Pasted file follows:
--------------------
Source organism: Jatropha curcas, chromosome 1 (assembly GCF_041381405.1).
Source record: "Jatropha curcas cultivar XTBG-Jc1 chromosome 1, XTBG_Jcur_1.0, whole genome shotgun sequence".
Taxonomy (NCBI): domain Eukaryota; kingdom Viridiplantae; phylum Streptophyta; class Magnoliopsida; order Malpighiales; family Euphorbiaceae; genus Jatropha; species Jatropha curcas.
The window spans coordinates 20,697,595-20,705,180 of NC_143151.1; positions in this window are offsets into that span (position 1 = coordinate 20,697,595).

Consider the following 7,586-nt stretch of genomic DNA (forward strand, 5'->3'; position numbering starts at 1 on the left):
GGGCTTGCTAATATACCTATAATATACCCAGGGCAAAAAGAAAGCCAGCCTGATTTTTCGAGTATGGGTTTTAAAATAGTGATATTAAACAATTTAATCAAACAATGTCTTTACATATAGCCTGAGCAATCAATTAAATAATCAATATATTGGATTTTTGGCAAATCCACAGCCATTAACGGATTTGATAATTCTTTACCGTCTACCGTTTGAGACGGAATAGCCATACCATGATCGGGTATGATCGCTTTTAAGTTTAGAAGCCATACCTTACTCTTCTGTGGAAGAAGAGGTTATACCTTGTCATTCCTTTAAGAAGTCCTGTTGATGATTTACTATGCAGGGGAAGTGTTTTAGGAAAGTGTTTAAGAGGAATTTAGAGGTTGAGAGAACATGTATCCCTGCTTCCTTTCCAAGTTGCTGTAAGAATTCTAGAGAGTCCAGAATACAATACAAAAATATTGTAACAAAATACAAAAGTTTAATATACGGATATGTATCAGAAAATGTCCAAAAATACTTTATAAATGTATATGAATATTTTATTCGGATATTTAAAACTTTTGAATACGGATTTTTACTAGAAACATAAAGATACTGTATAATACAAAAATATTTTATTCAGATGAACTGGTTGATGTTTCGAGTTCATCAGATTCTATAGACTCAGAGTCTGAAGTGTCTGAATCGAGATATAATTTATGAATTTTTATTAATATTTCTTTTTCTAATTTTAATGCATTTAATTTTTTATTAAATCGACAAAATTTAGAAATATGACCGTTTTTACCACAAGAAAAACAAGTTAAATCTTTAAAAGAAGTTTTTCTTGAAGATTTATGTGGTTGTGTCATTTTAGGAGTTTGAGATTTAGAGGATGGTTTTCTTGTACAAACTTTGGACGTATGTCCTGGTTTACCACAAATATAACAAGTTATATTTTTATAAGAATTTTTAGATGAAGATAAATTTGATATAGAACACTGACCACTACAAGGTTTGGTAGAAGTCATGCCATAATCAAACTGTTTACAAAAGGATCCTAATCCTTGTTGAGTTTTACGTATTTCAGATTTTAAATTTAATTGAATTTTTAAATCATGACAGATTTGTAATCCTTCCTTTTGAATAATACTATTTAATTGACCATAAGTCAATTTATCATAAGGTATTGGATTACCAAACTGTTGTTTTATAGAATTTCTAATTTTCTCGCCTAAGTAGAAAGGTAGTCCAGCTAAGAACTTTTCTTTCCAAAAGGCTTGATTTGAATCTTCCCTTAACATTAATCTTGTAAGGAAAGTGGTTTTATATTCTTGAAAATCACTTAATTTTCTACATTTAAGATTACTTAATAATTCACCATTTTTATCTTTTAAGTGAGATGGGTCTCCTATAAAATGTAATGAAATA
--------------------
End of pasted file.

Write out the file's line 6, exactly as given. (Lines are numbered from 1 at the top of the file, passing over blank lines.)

GGGCTTGCTAATATACCTATAATATACCCAGGGCAAAAAGAAAGCCAGCCTGATTTTTCGAGTATGGGTTTTAAAATAGTGATATTAAACAATTTAATCAAACAATGTCTTTACATATAGCCTGAGCAATCAATTAAATAATCAATATATTGGATTTTTGGCAAATCCACAGCCATTAACGGATTTGATAATTCTTTACCGTCTACCGTTTGAGACGGAATAGCCATACCATGATCGGGTATGATCGCTTTTAAGTTTAGAAGCCATACCTTACTCTTCTGTGGAAGAAGAGGTTATACCTTGTCATTCCTTTAAGAAGTCCTGTTGATGATTTACTATGCAGGGGAAGTGTTTTAGGAAAGTGTTTAAGAGGAATTTAGAGGTTGAGAGAACATGTATCCCTGCTTCCTTTCCAAGTTGCTGTAAGAATTCTAGAGAGTCCAGAATACAATACAAAAATATTGTAACAAAATACAAAAGTTTAATATACGGATATGTATCAGAAAATGTCCAAAAATACTTTATAAATGTATATGAATATTTTATTCGGATATTTAAAACTTTTGAATACGGATTTTTACTAGAAACATAAAGATACTGTATAATACAAAAATATTTTATTCAGATGAACTGGTTGATGTTTCGAGTTCATCAGATTCTATAGACTCAGAGTCTGAAGTGTCTGAATCGAGATATAATTTATGAATTTTTATTAATATTTCTTTTTCTAATTTTAATGCATTTAATTTTTTATTAAATCGACAAAATTTAGAAATATGACCGTTTTTACCACAAGAAAAACAAGTTAAATCTTTAAAAGAAGTTTTTCTTGAAGATTTATGTGGTTGTGTCATTTTAGGAGTTTGAGATTTAGAGGATGGTTTTCTTGTACAAACTTTGGACGTATGTCCTGGTTTACCACAAATATAACAAGTTATATTTTTATAAGAATTTTTAGATGAAGATAAATTTGATATAGAACACTGACCACTACAAGGTTTGGTAGAAGTCATGCCATAATCAAACTGTTTACAAAAGGATCCTAATCCTTGTTGAGTTTTACGTATTTCAGATTTTAAATTTAATTGAATTTTTAAATCATGACAGATTTGTAATCCTTCCTTTTGAATAATACTATTTAATTGACCATAAGTCAATTTATCATAAGGTATTGGATTACCAAACTGTTGTTTTATAGAATTTCTAATTTTCTCGCCTAAGTAGAAAGGTAGTCCAGCTAAGAACTTTTCTTTCCAAAAGGCTTGATTTGAATCTTCCCTTAACATTAATCTTGTAAGGAAAGTGGTTTTATATTCTTGAAAATCACTTAATTTTCTACATTTAAGATTACTTAATAATTCACCATTTTTATCTTTTAAGTGAGATGGGTCTCCTATAAAATGTAATGAAATA